The current run of the Tenth Doctor Adventures at Big Finish draws to a close with three stories revisiting old friends

Big Finish, as they used to tell us on a weekly basis, love stories. And David Tennant, it appears, loves Big Finish. As he reflects in the accompanying interviews for Tenth Doctor ● Classic Companions, it’s only his ceaselessly busy schedule that’s kept his audio adventures relatively sporadic for several years. After all, he is one of the most demand actors on British television.

But like most actors, Tennant found his diary suddenly rather empty looking in 2020 thanks to a certain global pandemic. So in the months when he was supposed to be romping around the globe filming the delayed Around the World in 80 Days, he instead joined the small legion of former Doctor Who stars sitting under blankets in makeshift home studios across the world. It’s natural then to use this rare opportunity to scratch some items off of mutual bucket lists.

As the rather prosaic name tells you, Tenth Doctor ● Classic Companions lets Tennant out to play with some of the actors that he used to watch on TV growing up. It begins with the Doctor finding K9 Mk II adrift in space. This gives Tennant and Doctor Who veteran John Leeson a chance to finally work together in real time. Leeson, after all, recorded his dialogue for previous team ups in post-production. Together, the Doctor and K9 encounter three other former companions – Leela (Louise Jameson), Nyssa (Sarah Sutton), and Ace (Sophie Aldred). The Doctor finds them all decades after their original time travelling in the TARDIS, and much changed by the years inbetween. But can old friendships be reignited, or have they grown too far apart?

Splinters brings the Doctor and K9 to an enchanted forest where Leela has spent decades trying to save one village

Stumbling across K9 in deep space, the Doctor discovers the late Romana had given their faithful old tin dog one final Time War mission. He’s standing guard over a fracture between dimensions caused by the War. But now the two must track down the flotsam and jetsam falling through until it can be closed forever. This quest to track down the lingering dangers of the Time War brings them first to medieval Cornwall, where they meet their old friend Leela. The one time Sevateem warrior has been standing a vigil of her own. She’s devoted three decades to guarding over a village besieged by the evil arboreal forces of the Spriggon.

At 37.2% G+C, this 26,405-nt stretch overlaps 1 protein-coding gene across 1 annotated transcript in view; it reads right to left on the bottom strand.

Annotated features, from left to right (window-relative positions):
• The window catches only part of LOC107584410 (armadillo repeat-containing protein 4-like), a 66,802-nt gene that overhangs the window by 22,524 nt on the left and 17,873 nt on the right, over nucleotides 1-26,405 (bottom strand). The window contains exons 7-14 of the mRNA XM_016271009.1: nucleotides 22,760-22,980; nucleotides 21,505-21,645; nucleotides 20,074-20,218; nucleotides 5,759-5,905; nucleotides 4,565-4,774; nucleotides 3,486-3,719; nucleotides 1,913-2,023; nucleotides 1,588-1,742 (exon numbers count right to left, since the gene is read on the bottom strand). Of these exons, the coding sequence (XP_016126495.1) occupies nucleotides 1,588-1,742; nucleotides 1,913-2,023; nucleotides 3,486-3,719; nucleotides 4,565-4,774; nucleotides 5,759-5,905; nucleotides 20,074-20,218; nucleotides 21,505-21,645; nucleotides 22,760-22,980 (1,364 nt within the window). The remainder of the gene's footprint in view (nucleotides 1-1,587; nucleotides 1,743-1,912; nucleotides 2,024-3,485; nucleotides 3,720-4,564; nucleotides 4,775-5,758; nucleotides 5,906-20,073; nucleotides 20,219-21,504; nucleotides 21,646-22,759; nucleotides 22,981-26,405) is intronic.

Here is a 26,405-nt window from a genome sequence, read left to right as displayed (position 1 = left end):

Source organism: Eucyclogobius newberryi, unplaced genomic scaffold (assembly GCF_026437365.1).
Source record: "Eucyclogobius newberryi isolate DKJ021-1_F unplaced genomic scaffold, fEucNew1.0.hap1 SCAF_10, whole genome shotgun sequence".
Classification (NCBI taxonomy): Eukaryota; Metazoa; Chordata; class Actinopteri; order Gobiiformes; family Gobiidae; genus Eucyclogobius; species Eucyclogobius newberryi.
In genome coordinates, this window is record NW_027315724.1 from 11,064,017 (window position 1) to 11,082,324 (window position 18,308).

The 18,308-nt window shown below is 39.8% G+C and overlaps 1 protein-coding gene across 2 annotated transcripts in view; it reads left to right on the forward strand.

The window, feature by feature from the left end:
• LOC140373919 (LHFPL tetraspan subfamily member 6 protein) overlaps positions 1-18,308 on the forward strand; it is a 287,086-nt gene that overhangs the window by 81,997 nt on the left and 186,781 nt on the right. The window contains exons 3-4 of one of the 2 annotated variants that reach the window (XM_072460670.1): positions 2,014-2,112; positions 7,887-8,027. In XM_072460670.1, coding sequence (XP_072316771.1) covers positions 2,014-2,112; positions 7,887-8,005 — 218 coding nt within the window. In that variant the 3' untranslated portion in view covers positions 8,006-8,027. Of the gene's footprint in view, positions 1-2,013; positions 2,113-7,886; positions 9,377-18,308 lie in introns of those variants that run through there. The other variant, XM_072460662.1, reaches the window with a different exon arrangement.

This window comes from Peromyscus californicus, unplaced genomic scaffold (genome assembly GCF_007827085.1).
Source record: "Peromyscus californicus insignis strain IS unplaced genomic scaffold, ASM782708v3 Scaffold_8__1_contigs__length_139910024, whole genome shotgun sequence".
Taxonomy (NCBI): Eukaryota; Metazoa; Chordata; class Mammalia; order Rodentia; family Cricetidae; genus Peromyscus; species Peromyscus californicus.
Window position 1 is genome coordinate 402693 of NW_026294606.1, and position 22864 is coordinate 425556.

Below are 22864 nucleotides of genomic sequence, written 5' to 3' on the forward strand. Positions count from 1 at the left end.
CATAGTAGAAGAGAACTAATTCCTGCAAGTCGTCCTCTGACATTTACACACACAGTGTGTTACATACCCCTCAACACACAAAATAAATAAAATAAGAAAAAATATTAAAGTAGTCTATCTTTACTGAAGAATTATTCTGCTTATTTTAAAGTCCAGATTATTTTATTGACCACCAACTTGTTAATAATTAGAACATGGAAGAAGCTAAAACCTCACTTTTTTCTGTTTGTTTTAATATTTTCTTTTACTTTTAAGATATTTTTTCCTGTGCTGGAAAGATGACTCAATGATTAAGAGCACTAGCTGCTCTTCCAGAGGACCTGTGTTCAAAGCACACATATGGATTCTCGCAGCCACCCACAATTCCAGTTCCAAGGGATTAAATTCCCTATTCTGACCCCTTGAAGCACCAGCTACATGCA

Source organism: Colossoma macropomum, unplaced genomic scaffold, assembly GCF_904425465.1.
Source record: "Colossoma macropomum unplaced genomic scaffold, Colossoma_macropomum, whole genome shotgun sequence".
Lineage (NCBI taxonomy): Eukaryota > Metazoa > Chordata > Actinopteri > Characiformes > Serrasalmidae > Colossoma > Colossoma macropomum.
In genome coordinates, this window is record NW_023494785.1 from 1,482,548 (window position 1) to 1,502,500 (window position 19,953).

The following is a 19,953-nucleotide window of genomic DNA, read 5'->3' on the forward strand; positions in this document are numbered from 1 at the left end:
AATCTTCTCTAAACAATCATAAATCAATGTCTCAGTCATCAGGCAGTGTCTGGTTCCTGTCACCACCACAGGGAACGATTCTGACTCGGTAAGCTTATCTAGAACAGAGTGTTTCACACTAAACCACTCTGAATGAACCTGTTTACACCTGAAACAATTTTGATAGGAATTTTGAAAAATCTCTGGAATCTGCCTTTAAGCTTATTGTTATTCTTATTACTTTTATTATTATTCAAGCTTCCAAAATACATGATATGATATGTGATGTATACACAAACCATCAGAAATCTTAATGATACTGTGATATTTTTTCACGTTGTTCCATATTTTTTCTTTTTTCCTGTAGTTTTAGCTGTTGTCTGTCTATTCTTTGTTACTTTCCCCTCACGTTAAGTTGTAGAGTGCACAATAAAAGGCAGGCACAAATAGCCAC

But this is a Leela who has been beaten down by the weight of constant failure. Every time one of the village’s children turns eighteen the Spriggon comes to claim them, every time Leela opposes him, and every time she fails. But her familiar spirit still shines through. After all she still fights, even as she places little hope on the Doctor winning the day. Splinters is a story built on fairytale logic, and follows the rhythms and patterns of the genre. As a result it’s a story that holds few surprises, and even the climactic revelations feel curiously weightless despite coming out of left field.

As such Splinters rests largely on Louise Jameson’s capable shoulders. She gives a thoughtful, layered performance of a Leela far removed from her savage roots, but undeniably grown from them. Intriguingly, too, the ending consciously opens a door to further post-Time War exploits for Leela, regardless of her ultimate fate in Gallifrey.